The Week in the Rearview Mirror

U.S. Sen. Ted Cruz laced into Donald Trump Thursday morning in Maryland for the billionaire's suggestion that North Carolina should back down from a law that says individuals must use the public restroom that corresponds with one’s birth certificate gender.

Thousands of retired Texas state workers are essentially stuck in 2001. Though health care, food and pretty much everything else keep getting more expensive, they haven't seen a cost-of-living increase in their monthly pension checks since Gov. Rick Perry’s first year in office, and their purchasing power has dropped by about 25 percent.

Pro-Ted Cruz forces raised nearly $23 million in March and spent almost as much, showing a presidential effort in full swing as the U.S. senator from Texas navigated the thick of the primary season, according to reports filed with the Federal Election Commission.

The Texas Department of Family and Protective Services faces a $40 million budget shortfall, a critical shortage of good homes for foster children and overwhelming caseloads for staff, agency leaders told state lawmakers at a hearing on Wednesday.

The Texas State Teachers Association filed a lawsuit Wednesday in an attempt to block the state from implementing a controversial system that for the first time ties assessments of educators to student performance on standardized tests for the first time.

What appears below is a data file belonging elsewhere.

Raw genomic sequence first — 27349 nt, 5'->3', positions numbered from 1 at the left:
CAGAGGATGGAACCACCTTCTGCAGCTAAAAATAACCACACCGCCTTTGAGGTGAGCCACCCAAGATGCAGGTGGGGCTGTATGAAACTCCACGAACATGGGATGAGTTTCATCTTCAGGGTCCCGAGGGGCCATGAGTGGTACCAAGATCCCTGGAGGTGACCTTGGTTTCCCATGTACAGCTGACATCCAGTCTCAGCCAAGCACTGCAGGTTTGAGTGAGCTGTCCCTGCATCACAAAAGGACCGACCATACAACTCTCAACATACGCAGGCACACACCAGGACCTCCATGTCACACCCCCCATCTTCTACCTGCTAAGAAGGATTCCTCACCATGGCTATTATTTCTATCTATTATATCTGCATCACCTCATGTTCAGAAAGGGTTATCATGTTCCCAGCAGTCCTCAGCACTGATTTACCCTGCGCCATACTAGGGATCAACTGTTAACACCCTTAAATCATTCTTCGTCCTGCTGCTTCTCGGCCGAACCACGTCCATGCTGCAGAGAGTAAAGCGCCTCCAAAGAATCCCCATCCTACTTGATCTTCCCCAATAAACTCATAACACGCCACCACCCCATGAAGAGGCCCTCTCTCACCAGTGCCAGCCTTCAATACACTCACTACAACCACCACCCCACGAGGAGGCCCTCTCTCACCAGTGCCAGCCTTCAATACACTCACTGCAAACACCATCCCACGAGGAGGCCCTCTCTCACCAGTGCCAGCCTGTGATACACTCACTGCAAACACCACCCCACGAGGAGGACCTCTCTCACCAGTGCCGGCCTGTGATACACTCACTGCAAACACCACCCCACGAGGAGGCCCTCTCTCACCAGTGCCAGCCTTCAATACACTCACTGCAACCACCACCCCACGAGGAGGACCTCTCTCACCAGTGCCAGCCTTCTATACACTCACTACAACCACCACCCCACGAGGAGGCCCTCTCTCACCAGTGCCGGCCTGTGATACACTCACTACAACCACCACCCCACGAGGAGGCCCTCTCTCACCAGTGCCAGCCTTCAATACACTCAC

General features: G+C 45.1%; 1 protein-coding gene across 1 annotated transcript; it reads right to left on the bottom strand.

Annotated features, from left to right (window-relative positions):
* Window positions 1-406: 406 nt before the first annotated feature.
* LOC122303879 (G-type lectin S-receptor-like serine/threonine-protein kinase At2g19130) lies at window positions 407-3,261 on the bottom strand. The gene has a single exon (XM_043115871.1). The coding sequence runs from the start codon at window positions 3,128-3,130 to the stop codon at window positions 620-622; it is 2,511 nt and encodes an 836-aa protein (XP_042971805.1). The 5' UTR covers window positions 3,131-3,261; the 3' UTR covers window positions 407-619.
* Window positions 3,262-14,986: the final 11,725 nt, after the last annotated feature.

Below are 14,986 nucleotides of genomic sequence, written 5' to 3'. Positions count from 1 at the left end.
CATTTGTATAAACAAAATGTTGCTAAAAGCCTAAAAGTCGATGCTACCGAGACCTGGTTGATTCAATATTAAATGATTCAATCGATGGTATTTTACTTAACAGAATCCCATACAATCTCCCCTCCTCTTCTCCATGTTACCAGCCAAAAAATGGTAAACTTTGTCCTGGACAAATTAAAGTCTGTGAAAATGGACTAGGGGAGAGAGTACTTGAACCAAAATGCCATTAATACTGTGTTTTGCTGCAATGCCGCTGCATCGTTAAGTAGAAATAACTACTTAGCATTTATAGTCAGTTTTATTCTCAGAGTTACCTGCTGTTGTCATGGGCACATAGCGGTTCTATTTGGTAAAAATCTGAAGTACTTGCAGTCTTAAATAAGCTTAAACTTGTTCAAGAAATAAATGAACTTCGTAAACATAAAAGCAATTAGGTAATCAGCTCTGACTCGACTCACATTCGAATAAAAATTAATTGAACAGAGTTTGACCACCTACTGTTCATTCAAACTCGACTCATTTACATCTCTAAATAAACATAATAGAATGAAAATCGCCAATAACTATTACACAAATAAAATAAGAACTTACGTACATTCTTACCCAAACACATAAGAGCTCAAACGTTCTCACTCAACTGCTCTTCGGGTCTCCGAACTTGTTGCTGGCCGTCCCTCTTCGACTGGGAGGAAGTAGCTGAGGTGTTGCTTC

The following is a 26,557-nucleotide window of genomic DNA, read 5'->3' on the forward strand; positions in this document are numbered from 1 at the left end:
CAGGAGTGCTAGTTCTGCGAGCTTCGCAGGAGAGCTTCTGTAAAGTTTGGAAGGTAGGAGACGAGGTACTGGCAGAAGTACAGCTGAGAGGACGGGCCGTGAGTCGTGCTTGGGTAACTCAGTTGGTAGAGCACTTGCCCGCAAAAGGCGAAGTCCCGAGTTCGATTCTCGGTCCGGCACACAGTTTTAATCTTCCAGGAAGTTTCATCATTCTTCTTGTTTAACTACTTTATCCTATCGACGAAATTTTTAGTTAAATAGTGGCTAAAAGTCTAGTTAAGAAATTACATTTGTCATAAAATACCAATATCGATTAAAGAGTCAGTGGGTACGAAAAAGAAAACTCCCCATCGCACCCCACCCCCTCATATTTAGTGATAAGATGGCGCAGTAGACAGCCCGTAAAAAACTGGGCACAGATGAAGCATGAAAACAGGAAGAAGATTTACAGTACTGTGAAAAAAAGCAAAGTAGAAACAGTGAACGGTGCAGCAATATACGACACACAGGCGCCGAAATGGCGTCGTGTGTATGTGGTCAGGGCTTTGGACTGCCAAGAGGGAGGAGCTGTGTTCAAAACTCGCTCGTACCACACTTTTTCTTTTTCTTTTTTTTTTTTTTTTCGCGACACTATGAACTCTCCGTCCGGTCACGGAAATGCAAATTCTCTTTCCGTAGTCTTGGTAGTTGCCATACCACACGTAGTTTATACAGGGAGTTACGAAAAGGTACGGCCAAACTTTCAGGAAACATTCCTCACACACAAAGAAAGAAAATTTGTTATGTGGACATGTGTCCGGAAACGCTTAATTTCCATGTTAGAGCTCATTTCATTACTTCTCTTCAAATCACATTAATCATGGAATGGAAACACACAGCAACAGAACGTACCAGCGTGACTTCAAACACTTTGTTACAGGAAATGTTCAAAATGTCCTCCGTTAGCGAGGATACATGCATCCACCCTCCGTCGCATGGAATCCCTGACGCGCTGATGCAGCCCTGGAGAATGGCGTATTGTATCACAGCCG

After a bruising defeat in New York, Ted Cruz is officially retooling his outlook on how the Republican Party will pick its nominee. The U.S. senator from Texas, once hopeful he could win the nomination without a contested convention, is now conceding a floor fight is his only hope.

Texas has become the top destination for people moving from other states, according to a report from the Office of the State Demographer. Leading the way are Californians, who have come in the largest numbers to Texas in recent years.

Bexar County Sheriff Susan Pamerleau says U.S. Immigration and Customs Enforcement is being "disingenuous" by claiming in administrative records that her jail declined 11 "detainers" seeking custody of undocumented immigrants. 

The U.S. Food and Drug Administration has told the Texas Department of Criminal Justice it is tentatively barred from importing a drug used in executions.

UnitedHealthcare, a major health insurer, will no longer sell insurance on the Affordable Care Act marketplace in Texas next year, according to a letter filed with state regulators.

State health officials confirmed Tuesday they have asked the Obama administration to keep a 15-month lifeline of Medicaid money flowing into Texas to help hospitals treat the uninsured — despite the state's refusal to offer subsidized health insurance to the poor.

Nearly one month after Texas regulators approved — with major stipulations — Ray L. Hunt’s plan to buy Oncor and reshape it into a real estate investment trust, the Dallas oilman and his investors want a do-over. The development casts serious doubts over whether investors can close the high-stakes deal.

The Texas state auditor's office has referred its investigation into possible misuse of state workers by state Rep. Dawnna Dukes to Travis County prosecutors, the Austin American-Statesman reported late last week. 

Disclosure: The Texas State Teachers Association, Oncor and UnitedHealthcare are corporate sponsors of The Texas Tribune. A complete list of Tribune donors and sponsors can be viewed here.